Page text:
ETHS boys basketball: Adams drills for new Wildkit cagers


Curious fans of Evanston’s basketball program have likely spent the summer intrigued by the arrival of four transfers hoping to make an impact for a Wildkit team that might otherwise have faced a rebuilding year in 2022. -23.

But as newcomers Hunter Duncan (Saint Viator), Josh Thomas (Stevenson), Nik Raic (Libertyville) and Ephraim Chase (Chicago Sullivan) all tried to establish themselves playing in front of a new technical staff, the month of June belonged returning starter Prince Adams.

The 6-foot-5 senior forward has had a breakthrough summer and he is yet to finish. After leading the Wildkits to a combined 10-3 record in shootouts at Marquette University, Riverside-Brookfield and Ridgewood, Adams will spend July trying to continue his strong all-round game on the AAU circuit for the Young program. and Reckless. based in Chicago.

Any resemblance between Adams, who as a junior averaged 7.5 points and 5.4 rebounds, and the player who dominated at both ends of the court every time he was on the court over the past 3 last few weeks is purely coincidental.

Ask Evanston head coach Mike Ellis.

“Prince is a different player, a different person now,” Ellis said. “He’s done pieces that will get you up out of your chair this summer. He does things I haven’t seen him do in the last 3 years.

“He’s always had that love of the game and he’s still in the gym (training). It’s the base for him because he loves what he does. But I think he understands now that he had to take a big leap for us to be successful as a team. He is the one who has been here for 4 years, and it is to him that the new ones turn. He leads by example.

“His effort is better, there’s a bit more urgency for him because it’s his last year, and I think his confidence is at an all-time high. He feels more owned now, than it’s his team, and I don’t think he’s ever felt that way before. He’s a very selfless player and a very selfless person, but consistency is definitely key for him now. He’s seeing more results day by day than we have seen in the past.

Adams’ improvement in his overall game was evident to the casual fan and to the college coaches who flocked to the shootouts at Riverside-Brookfield and Ridgewood, in particular. He put up some good numbers in timed games against strong competition, including a 21-point, 13-rebound effort against a talented West Aurora club on Day 2 of play at RB.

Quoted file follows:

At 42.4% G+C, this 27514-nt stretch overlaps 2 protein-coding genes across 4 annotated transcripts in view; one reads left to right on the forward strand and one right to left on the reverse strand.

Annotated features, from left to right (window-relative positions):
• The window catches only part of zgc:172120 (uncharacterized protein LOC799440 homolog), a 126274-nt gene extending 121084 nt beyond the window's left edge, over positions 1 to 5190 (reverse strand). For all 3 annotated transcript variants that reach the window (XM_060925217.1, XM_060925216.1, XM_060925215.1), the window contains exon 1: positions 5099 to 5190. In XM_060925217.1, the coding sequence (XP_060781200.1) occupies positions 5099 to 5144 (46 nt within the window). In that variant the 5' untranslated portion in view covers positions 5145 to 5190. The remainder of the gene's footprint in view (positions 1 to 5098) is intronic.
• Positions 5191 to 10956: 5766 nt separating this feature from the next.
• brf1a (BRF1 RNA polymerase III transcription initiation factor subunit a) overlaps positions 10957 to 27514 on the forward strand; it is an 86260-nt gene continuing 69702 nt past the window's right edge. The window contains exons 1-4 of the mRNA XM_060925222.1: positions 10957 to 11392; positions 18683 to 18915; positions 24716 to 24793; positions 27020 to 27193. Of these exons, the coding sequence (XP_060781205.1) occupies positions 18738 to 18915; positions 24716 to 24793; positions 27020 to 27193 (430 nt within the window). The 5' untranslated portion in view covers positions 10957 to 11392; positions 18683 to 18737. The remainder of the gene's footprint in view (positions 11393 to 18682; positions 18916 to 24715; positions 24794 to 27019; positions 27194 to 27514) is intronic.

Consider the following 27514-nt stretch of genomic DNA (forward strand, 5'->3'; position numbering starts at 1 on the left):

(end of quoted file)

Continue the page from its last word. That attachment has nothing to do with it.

Primarily a shot blocker and rebounder in his career to date at ETHS, Adams has expanded his game in eye-catching fashion. His ability to put the ball on the ground and get to the basket against big defenders, combined with a determination to grab every rebound within reach, has elevated the unassuming senior to an elite level during this period of Three weeks.

No longer is the player who, as a junior, often committed an offensive foul the first time he touched the ball in a game – and then slid into a passive mode – anymore.

“Last year he had a basic rotational movement, back to the basket,” Ellis explained. “Now there’s more arsenal in his game. He’s more confident with his ball handling and he’s more confident in front of the basket, not just when he’s on the block (underneath). He’s more at comfortable in more situations and that has been a big part of his success this summer.

“And even when shooting from 3 (point range), he shoots as confidently as anyone else.”

Adams’ attempt to step into the spotlight after playing a role in 2 previous college seasons is a breakthrough outside of his comfort zone. That sense of urgency that many seniors feel in their final seasons — along with the hope of trying to further their careers and get notice from college scouts — is just part of his motivation.

He also plays for his deceased nephew. Nine-year-old Jeremiah Tousaint was the victim of gun violence in May and his death came as a shock to the Evanston eldest.